It has been discovered that eugenol, when used in minor quantities, can serve as an effective antioxidant for mint oil without adversely affecting the mint flavor.
Eugenol is a naturally occurring substance which is found in cloves. Cloves are a well known spice whose oils have been commonly used in food products, including candy and even certain chewing gums, to contribute a spicy flavor to the products. U.S. Pat. No. 4,820,544, issued to Barcelon et al., discusses the composition of clove oil. As disclosed therein, clove bud oil typically contains in excess of 92% by weight eugenol. Clove leaf oil contains about 82-90% by weight eugenol, and clove stem oil contains about 87-96% eugenol.
The present invention contemplates the use, as an antioxidant, of either eugenol or an effective amount of a eugenol-containing substance, such as clove oil. By "effective amount", it is meant that the level of active eugenol should be about 0.2 to about 0.7 percent based on the weight of the mint oil. At levels of 0.8 percent or higher, the eugenol may still serve as an effective antioxidant but may change the flavor of the mint oil so that it is no longer a true mint flavor. At levels below about 0.2 percent, the eugenol will not sufficiently stabilize the mint oil.
The present invention is also directed to a mint-flavored chewing gum which includes about 0.5 to about 3.0 weight percent mint oil which is stabilized with eugenol, and which is substantially free of synthetic antioxidants. The eugenol can be preblended with the mint oil before the mint oil is added to the chewing gum. Alternatively, the eugenol can be added directly to the chewing gum.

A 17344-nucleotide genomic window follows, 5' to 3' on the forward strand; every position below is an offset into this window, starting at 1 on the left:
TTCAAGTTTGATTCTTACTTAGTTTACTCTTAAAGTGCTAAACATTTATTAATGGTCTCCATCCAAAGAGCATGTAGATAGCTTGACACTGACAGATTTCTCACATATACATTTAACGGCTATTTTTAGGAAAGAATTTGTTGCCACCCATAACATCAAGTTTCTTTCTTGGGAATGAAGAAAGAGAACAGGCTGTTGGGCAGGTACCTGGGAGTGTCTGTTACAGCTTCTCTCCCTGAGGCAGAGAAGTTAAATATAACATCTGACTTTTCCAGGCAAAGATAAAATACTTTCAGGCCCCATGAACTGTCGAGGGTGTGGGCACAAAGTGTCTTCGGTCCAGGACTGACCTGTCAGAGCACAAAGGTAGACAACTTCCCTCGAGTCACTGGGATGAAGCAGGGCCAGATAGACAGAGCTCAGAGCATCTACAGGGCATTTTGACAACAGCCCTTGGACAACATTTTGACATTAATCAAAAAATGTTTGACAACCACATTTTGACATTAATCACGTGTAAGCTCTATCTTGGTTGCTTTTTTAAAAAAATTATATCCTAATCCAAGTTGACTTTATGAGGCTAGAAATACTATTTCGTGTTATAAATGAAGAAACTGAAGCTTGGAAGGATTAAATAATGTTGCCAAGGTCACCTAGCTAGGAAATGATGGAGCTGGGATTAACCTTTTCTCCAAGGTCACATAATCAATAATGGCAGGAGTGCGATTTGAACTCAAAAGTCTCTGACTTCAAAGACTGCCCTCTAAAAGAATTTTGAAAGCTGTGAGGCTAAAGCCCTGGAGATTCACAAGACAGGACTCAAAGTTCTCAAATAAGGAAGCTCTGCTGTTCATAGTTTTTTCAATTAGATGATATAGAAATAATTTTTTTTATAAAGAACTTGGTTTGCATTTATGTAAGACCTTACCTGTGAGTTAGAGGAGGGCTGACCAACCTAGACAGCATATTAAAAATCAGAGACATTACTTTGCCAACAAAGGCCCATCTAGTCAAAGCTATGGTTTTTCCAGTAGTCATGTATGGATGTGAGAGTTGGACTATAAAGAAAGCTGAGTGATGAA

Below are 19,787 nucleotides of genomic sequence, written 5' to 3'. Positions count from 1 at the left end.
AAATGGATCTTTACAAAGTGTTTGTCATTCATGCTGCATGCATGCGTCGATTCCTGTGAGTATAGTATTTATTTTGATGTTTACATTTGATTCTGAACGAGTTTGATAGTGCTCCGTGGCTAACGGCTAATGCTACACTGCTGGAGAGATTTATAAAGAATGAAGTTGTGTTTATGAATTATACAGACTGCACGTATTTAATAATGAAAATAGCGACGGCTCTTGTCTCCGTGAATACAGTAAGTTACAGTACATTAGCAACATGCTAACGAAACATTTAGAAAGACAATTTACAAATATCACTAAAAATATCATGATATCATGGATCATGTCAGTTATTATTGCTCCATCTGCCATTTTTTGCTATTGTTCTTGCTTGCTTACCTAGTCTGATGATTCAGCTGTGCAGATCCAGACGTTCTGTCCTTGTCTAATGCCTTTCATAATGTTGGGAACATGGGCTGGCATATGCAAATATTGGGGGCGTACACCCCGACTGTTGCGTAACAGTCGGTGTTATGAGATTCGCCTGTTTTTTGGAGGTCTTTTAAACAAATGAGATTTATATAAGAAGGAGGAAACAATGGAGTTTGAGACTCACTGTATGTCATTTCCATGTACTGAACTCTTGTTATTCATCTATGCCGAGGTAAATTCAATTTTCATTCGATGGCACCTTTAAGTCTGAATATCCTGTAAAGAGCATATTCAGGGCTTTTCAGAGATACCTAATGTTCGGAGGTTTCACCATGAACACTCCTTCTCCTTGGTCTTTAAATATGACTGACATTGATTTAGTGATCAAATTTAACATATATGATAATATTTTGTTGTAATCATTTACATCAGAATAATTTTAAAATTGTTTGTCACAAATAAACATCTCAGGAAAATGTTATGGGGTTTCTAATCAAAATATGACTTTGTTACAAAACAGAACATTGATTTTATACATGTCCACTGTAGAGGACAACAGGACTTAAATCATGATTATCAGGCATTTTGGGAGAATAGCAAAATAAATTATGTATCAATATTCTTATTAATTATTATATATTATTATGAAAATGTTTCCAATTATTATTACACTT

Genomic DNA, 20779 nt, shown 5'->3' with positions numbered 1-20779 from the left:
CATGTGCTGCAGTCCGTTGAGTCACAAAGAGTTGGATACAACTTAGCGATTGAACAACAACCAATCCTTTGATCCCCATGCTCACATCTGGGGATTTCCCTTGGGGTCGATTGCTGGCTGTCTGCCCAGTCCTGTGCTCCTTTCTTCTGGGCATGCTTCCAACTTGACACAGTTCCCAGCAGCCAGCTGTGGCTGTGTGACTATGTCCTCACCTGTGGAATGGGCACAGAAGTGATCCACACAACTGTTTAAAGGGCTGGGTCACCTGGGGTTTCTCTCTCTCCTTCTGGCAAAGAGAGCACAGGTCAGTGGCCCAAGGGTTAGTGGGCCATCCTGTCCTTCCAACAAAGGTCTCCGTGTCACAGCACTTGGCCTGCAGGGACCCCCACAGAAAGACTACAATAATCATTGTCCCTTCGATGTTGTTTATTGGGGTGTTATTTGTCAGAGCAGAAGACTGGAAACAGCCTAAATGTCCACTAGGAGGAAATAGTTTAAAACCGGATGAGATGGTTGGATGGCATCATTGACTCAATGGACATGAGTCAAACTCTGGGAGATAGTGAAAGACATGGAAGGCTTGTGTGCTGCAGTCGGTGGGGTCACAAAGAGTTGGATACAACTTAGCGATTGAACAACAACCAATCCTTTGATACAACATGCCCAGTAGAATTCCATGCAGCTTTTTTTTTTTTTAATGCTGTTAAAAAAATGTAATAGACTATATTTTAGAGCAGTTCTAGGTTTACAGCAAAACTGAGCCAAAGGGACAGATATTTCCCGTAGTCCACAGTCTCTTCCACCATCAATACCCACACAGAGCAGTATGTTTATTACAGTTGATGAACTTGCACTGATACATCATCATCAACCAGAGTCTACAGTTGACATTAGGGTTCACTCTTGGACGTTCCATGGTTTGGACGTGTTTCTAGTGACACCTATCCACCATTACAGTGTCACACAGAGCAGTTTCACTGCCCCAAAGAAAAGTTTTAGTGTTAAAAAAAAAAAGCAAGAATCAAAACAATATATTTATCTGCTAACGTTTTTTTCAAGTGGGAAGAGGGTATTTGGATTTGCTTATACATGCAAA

With the foregoing in mind, it is a feature and advantage of the invention to provide a stabilizer system for mint oil and mint-flavored chewing gum, which includes eugenol and which does not contain synthetic antioxidants.
It is also a feature and advantage of the invention to provide stabilized mint oil compositions for use in chewing gum, particularly peppermint oil compositions, which do not utilize BHA, BHT, TBHQ, or other synthetic antioxidants.
It is also a feature and advantage of the invention to provide mint-flavored chewing gum compositions containing mint oil stabilized with eugenol, which are substantially free of synthetic antioxidants.
These and other features and advantages of the invention will become further apparent from the following detailed description of the presently preferred embodiments, when read in conjunction with the examples and drawings. The detailed description, examples and drawings are intended to be illustrative rather than limitative, the scope of the invention being defined by the appended claims and equivalents thereof.
FIG. 1 shows the percent alpha-terpinene remaining as a function of time, for peppermint oil samples stabilized with various amounts of eugenol, and for a control sample stabilized with Tenox GT-2. Alpha-terpinene is an oxidizable component in mint oil.
FIG. 2 shows the percent gamma-terpinene remaining as a function of time, for peppermint oil samples stabilized with various amounts of eugenol, and for a control sample stabilized with Tenox GT-2. Gamma-terpinene is also an oxidizable component in mint oil.